Views expressed in opinion columns are the author’s own.
Many people think slavery ended in the United States with the passage of the 13th Amendment. Unfortunately, they’re wrong.
The 13th Amendment states “[n]either slavery nor involuntary servitude, except as a punishment for crime whereof the party shall have been duly convicted, shall exist within the United States.” This loophole is disgusting, and the University of Maryland is not just complicit in it, but takes full advantage by purchasing goods made by prison laborers who are paid literal pennies on the dollar. As it stands, this university and the entire university system is actively endorsing modern-day slavery and the exploitation of some of our state’s most vulnerable people.
The University System of Maryland needs to either divest away from prison labor or lead initiatives to recognize the labor that people who are incarcerated put in as legitimate and pay them the wages they deserve.
In 2020, Maryland Correctional Enterprises — the prison labor profiteers that sell to our campus — released its annual report and detailed revenue stream as well as some of the wages for its workers. MCE touted its yearly sale number of over $52 million, the ninth highest revenue stream for state correctional industry sales in the nation. The system alone accounted for almost 13 percent of total sales at over $7 million. These purchases most often came in the form of university furniture — this university alone totaled $3.5 million in 2014 for furniture purchases — in addition to automobile tags and the printing and mailing of state publications.
It should come as no surprise that the management council of the MCE is fully staffed except for three affiliations. Maryland House of Delegates, Organized Labor-Private Sector and Organized Labor-Public Sector vacancies — vacancies that would specialize in workers’ rights and achieving better compensation for the exploited.
As for the employee-side economics, inmate wages across the MCE totaled $2.4 million in the report, which is just over four percent of its yearly sale. In individual roles, team or line leaders take the cake with the highest inmate wage at a lavish $0.39 per hour maximum for a four or five day work week, and that’s at the higher end of the profession. Inmate clerks, safety inspectors, craftsmen and quality control workers cap out at $0.36 per hour. Laundry and recycling workers get to rake in $1.31 per day. The goods this university uses comes from the blood, sweat and tears of those being paid $0.36 hourly, roughly 2.9 percent of the Maryland hourly minimum wage.
For reference, the World Bank threshold for extreme poverty globally is less than $1.90 per day.
Tangentially, it would still very well be in the best interest of all competing manufacturing employees that aren’t incarcerated to support increased wages and dignity for inmates to avoid undercutting each other in a race to the bottom for wages that materially help no one.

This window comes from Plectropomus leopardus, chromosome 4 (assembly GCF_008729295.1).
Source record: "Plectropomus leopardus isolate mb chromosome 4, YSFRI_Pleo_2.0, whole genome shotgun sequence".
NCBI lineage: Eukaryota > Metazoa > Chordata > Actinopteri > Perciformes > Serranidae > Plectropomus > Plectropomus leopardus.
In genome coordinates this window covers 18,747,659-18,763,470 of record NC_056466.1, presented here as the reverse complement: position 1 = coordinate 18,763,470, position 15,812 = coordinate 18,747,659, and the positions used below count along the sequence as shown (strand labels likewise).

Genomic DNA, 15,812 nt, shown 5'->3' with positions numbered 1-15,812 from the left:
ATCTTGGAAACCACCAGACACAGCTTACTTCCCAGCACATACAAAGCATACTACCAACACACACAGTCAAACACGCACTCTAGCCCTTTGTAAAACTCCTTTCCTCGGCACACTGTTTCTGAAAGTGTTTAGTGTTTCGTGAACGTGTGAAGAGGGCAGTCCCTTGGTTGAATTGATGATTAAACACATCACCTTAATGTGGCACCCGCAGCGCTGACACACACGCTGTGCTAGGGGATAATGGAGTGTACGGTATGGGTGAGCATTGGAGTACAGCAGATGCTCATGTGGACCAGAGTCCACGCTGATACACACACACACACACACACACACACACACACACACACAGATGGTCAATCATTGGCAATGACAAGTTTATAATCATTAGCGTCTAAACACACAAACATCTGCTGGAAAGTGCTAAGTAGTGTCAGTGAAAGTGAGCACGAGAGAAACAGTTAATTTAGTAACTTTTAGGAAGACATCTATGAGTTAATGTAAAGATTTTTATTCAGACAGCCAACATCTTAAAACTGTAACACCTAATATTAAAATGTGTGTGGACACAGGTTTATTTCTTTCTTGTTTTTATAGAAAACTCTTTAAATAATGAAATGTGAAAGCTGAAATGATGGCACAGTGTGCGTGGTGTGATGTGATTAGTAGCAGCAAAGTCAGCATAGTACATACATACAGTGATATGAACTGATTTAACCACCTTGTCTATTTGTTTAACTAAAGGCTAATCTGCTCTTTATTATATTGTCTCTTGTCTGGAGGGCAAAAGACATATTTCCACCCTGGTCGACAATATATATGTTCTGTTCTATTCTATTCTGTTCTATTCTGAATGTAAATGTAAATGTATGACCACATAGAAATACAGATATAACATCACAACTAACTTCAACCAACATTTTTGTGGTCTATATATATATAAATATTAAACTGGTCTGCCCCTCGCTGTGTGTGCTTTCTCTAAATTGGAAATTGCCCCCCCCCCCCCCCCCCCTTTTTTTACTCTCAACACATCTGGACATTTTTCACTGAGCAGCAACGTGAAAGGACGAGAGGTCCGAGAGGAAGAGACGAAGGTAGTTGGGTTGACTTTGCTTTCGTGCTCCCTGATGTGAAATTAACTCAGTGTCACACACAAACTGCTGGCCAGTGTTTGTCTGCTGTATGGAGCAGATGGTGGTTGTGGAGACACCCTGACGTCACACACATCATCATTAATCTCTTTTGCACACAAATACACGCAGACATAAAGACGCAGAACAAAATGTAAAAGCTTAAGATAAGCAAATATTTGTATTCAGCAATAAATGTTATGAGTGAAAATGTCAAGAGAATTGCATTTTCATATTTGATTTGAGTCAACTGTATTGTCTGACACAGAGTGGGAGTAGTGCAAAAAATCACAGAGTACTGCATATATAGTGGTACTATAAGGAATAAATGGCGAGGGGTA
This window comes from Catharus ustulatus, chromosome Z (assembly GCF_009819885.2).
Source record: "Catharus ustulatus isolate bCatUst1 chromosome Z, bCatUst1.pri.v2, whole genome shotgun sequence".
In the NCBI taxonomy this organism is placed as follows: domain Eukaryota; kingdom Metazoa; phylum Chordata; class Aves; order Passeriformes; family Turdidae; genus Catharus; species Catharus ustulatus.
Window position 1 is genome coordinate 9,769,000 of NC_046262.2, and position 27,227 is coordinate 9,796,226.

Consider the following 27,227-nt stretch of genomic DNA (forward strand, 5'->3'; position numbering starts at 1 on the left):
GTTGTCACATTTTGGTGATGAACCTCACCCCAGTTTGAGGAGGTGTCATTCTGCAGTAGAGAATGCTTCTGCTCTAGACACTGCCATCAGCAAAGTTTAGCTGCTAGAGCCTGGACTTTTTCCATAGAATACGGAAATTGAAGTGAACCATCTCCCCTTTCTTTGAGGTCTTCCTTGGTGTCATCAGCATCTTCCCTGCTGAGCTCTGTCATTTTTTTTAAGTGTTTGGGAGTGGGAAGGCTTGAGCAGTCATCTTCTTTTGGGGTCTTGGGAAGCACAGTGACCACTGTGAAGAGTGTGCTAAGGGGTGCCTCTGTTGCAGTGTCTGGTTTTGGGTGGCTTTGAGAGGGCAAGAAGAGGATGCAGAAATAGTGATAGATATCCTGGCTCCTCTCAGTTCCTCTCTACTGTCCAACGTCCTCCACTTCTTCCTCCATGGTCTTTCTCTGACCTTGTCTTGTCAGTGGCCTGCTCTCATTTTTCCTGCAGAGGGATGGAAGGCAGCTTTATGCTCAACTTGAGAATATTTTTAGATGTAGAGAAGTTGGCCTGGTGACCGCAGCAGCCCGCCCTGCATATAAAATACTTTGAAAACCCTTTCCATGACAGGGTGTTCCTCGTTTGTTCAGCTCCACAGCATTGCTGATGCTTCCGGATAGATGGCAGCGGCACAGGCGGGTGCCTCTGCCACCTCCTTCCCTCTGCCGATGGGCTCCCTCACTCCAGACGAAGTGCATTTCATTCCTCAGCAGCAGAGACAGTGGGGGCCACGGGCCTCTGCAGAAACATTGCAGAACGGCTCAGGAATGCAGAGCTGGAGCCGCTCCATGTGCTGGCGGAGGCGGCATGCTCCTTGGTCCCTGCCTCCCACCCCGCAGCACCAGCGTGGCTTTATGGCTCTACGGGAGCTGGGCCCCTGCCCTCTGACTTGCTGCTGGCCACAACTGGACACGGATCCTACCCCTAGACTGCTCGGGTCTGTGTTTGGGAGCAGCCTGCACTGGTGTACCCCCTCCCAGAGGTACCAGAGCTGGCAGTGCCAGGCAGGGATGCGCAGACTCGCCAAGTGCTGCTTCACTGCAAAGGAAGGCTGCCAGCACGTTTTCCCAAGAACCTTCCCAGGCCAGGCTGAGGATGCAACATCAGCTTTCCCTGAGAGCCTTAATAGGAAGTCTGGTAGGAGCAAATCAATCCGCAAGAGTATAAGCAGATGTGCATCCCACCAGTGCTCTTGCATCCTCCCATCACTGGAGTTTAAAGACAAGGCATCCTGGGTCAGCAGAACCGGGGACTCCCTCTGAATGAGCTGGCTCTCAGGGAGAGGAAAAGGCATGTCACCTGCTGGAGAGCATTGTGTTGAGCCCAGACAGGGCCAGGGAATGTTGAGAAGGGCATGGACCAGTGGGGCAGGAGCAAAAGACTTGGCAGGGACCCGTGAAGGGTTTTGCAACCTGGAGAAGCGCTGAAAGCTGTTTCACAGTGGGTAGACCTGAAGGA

By placing us, the consumers, a few degrees of separation away from prison laborers, we might never know the furniture we sit on in McKeldin Library had been constructed by people earning at most $1.25 per hour. However, the onus is not on us to go out of our way to avoid McKeldin or university facilities as a whole or some other individualistically-oriented solution that shifts the blame away from the bulk buyers of this furniture. The university system as a whole needs a total policy revamp.
One particularly pernicious barrier to reform is the legal requirement that the system is legally required to purchase goods first from MCE before looking at other vendors. This is an awful norm that exists in most states, pinning public universities to ongoing systemic racism caused by this country’s unjust legal and correctional system. It’s hypocritical for this university and the entire university system to consider themselves anti-racist institutions when almost 70 percent of this state’s inmate population is Black. While it’s not clear what the racial breakdown of prison laborers are in this state, it’s clear the system doesn’t really care as long as the products they’re buying are cheap.
If the university system really wanted to end this unjust practice, it has the political and economic power to do so. But until it decides to either abolish or reconfigure its current contracts with MCE, it continues to take advantage of incarcerated individuals.
These are our fellow Marylanders, and whether we like what they’ve done or not does not mean their humanity can ever be forfeited. After all, once we decide basic, universal rights and dignity can be taken from someone, they stop being universal. Incarceration is no excuse for dehumanization.
It’s easy to say the right things, but it’s more important to put your money where your mouth is. Denying the existence of the exploitation of real Marylanders for cheap chairs instead of tackling the problem doesn’t help or align with the message this university preaches. The University System of Maryland needs to step up to its ideals and divest away from contemporary slavery.
Rohin Mishra is a freshman government and economics major. He can be reached at firstname.lastname@example.org.